Like most mothers I moan about my children from time to time. (Usually 8 am to 8 pm.) I groan about their behavior. I complain about their foibles and squawk about their tendency to leave their clothes wherever they fall. But truth be told, most of the moaning and groaning is merely skimming the surface. Because once you get past the surface, they are really good kids.
Not just good kids. But easy kids. Sure, they bug me for additional computer time or an extra cookie. They sulk and sometimes storm off in a huff when they don’t get their own way. They can be materialistic at times. But so do/can I. And I’m 45….
The thing is, parenting is tough. Under the best of circumstances parenting can be tireless and relentless and thankless and lots of other lesses. The occasional ‘mores’ usually make up for the lesses, but let’s face it: no matter which way you slice it, it’s tough in a round-the-clock-no-break-no-real-vacation-eighteen-years-if-you’re-lucky kind of way.
After a recent round of glowing parent/teacher conferences for small(er) boy child, my husband and I clinked and congratulated each other on a parenting job well done. That said, we also acknowledged how lucky we are. Because for all we do do as parents, a great deal of it boils down the hand we were dealt. And frankly, after a bit of a shaky start, fate dealt us a pretty ace hand.
Enter our, relatively speaking, easy kids.
I say easy because there are parents out there who are doing the regularly scheduled grunt work of parenting but with a whole bunch of asterisks tacked on. Parents of kids who need extras, who need mores. And honestly, if I feel like being a mother is difficult at times, if I feel like toasting myself occasionally, then surely those parents–the parents of whom I speak, the ones battling all the lesses while managing to keep up with the mores, surely they deserve a bottle.
I’m talking about the parents who daily face the need to explain to others why their child may not fit neatly into any of the boxes we’ve lined up for them, or the parents who frequently have to cope with other people talking shit about their kid. I’m talking about the parents who bear the assumption that their child’s behavior is due solely to their lack of parenting ability. I’m talking about the parents who are continually searching for ways to make sure their child gets the support they need, justifying that support to those who feel he or she is dragging other kids down, and doing it without labeling or stigmatizing their child. I’m talking about the parents of kids who struggle to make friends, the ones who never get invited to the birthday party, parents of children whose borders are far enough outside the lines that it makes them seem like other. I’m talking about the parents of kids who require a multitude of extras–support or time or classes, explanations or understanding. Or the ones who have a child with medical issues which require vigilance or physical disabilities which make all the things we take for granted that much more difficult. I’m talking about the parents of children who are likely going to struggle against the tide, or the ones of the kids who fall through the cracks, who have genetics working against them, or just circumstance.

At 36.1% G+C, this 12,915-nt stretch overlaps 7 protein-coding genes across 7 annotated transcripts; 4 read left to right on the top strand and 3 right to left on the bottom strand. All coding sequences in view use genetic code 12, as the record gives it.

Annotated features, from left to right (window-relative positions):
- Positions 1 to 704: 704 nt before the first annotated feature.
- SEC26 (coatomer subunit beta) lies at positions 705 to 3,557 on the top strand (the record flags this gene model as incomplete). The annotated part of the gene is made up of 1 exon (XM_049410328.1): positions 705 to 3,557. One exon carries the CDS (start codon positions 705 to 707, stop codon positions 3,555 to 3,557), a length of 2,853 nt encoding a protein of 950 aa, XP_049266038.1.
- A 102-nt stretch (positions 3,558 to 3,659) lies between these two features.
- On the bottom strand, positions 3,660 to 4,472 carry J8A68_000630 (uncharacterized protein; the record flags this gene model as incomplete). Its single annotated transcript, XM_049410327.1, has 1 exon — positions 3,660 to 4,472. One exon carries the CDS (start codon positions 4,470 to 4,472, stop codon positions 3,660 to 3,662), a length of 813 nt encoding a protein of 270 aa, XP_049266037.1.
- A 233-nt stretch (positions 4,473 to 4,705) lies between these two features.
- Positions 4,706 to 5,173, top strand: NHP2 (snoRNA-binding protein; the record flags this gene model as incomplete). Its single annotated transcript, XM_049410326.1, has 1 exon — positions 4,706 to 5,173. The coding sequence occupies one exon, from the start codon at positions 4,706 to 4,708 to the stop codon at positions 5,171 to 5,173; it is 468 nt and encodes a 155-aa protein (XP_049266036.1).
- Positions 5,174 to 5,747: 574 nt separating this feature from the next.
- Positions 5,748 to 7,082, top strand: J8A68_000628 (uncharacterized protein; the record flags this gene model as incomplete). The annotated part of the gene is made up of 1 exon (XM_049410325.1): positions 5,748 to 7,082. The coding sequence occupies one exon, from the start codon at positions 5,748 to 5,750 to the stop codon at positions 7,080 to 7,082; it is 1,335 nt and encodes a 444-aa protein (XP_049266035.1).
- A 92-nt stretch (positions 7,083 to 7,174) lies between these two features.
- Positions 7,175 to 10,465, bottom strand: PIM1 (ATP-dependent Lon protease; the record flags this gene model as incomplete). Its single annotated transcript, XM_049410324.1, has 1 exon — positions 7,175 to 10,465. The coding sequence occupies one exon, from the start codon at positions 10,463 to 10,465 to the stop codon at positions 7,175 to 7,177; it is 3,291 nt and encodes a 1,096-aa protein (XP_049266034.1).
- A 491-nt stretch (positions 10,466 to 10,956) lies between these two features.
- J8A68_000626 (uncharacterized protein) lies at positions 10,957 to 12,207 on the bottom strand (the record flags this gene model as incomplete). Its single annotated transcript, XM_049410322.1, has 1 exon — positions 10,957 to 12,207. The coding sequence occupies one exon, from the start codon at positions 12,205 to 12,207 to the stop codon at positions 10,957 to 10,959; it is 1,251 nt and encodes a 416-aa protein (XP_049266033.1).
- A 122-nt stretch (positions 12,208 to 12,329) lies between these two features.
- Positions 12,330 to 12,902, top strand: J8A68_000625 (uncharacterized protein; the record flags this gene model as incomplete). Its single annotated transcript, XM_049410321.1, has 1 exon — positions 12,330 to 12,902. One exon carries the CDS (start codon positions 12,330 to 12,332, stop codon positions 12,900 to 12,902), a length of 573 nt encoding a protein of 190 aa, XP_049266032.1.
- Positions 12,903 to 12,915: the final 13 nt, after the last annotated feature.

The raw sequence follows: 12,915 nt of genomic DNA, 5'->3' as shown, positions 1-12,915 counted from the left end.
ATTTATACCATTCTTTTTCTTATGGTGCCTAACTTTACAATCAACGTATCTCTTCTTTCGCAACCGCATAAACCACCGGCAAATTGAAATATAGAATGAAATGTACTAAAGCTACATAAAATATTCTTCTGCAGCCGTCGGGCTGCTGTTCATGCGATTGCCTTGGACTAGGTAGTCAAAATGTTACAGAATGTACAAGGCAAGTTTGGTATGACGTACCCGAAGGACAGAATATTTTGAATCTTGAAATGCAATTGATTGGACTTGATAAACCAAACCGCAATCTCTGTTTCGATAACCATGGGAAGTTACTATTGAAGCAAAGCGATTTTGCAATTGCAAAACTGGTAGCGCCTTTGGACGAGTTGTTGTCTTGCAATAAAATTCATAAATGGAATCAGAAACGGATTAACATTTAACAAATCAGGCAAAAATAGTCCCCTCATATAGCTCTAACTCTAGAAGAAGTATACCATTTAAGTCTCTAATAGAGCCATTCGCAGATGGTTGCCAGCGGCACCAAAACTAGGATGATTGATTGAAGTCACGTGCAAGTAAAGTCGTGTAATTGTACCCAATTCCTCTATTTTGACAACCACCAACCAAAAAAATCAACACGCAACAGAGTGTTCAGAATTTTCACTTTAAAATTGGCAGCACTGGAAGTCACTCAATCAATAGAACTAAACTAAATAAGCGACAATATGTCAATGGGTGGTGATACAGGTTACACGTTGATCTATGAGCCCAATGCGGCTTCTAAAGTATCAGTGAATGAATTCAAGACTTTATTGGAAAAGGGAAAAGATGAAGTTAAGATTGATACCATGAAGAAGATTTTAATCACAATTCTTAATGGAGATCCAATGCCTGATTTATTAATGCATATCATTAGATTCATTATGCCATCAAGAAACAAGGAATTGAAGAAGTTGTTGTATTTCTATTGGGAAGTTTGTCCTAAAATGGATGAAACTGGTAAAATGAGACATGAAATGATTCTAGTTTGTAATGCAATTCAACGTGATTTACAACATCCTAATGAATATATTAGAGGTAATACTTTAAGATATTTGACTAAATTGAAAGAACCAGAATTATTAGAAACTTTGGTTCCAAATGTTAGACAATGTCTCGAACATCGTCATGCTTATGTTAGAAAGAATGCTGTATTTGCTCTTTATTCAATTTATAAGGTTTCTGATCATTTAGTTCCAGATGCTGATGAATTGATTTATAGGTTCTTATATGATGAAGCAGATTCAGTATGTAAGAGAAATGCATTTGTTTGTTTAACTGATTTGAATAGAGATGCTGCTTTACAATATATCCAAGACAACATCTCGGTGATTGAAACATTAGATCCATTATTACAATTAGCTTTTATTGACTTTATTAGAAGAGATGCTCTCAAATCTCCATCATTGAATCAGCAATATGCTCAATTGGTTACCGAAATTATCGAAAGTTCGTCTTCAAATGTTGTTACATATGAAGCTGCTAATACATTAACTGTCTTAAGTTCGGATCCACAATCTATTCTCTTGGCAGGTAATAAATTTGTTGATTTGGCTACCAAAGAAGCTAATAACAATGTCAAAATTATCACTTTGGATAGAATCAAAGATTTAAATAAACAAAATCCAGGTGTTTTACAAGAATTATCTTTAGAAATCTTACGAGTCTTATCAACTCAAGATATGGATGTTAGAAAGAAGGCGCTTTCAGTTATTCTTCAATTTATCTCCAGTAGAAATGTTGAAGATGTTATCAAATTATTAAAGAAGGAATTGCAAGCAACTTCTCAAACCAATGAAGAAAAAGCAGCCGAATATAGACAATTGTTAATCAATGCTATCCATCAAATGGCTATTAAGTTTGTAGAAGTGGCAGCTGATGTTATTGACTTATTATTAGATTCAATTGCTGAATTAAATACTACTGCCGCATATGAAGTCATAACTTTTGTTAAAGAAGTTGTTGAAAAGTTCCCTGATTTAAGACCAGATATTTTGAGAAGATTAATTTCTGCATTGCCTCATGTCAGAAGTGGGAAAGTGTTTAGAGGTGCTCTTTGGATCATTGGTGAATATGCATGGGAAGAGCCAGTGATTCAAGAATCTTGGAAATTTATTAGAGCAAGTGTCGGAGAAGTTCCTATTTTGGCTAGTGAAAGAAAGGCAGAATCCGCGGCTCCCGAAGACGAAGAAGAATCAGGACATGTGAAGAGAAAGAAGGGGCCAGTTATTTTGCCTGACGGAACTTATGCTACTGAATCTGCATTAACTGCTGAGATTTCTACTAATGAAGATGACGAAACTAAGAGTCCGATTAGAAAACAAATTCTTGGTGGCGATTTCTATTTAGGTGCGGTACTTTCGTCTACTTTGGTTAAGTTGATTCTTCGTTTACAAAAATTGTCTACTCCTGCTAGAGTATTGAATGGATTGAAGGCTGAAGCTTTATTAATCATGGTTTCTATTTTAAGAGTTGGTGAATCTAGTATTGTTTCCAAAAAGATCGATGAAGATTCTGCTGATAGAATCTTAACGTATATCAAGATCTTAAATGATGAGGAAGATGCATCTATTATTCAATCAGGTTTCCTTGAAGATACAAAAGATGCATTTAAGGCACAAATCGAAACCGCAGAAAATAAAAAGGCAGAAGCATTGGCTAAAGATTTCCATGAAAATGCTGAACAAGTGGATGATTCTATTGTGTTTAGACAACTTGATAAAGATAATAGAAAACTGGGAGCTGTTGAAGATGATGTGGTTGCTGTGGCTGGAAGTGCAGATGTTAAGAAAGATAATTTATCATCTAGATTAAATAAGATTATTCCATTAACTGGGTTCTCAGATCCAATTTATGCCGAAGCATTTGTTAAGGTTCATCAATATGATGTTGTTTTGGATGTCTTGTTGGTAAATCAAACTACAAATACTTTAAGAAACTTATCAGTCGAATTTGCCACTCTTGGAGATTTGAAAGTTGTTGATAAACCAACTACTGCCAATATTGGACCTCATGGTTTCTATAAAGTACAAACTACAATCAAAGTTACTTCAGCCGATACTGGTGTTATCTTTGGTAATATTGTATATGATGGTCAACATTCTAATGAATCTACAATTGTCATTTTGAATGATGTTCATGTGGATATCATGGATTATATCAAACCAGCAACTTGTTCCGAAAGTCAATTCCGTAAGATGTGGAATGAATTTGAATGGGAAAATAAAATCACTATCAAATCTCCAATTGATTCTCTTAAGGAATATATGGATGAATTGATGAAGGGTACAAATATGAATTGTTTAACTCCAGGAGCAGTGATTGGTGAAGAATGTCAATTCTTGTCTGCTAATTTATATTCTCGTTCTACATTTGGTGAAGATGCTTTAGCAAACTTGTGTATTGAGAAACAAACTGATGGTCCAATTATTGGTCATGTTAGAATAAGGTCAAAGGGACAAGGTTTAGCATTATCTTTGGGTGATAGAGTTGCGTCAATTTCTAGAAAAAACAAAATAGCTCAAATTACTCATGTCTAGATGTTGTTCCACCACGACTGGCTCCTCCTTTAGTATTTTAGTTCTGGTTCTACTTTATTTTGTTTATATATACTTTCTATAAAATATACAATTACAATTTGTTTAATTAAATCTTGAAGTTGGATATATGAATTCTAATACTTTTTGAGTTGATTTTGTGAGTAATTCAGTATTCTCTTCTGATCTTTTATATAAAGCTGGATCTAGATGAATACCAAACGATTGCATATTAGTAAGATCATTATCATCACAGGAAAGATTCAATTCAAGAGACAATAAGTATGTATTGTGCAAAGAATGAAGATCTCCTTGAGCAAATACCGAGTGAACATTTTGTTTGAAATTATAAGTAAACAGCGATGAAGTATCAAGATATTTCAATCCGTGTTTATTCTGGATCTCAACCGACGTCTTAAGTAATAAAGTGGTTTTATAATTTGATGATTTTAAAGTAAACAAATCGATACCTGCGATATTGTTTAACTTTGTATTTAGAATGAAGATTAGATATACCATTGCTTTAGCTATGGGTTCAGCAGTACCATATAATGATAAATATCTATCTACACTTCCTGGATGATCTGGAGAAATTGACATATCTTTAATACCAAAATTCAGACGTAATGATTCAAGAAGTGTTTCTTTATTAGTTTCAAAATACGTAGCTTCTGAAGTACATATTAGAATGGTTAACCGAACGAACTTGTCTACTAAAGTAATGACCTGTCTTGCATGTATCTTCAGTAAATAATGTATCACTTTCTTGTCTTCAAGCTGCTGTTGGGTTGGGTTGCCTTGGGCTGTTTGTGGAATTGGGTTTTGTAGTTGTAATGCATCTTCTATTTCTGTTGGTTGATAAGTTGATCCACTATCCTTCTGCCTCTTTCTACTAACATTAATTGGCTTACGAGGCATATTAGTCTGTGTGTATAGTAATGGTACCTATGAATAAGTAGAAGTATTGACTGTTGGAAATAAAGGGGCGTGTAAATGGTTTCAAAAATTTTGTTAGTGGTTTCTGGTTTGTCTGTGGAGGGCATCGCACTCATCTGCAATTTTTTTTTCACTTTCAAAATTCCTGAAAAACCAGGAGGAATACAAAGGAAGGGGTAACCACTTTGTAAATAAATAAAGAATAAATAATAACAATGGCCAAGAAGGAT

It’s hard enough keeping on top of it with easy kids. Some days it feels like it’s all uphill. But just imagine what it feels like for someone else: uphill, backward, in gale force winds.
We’re all parents. There are joys. There are moments that suck ass. There are lots in between. I don’t love my kids any less because they’re relatively easy to parent, just as the parents who face different or tougher challenges, those who face the mores, don’t love their children better or harder. It’s not a question of who’s the better parent.
So to those of you out there facing all the mores during the lesses, to those of you who may sometimes feel like you’re going uphill, backward in gale force winds…I raise my glass to you as well.
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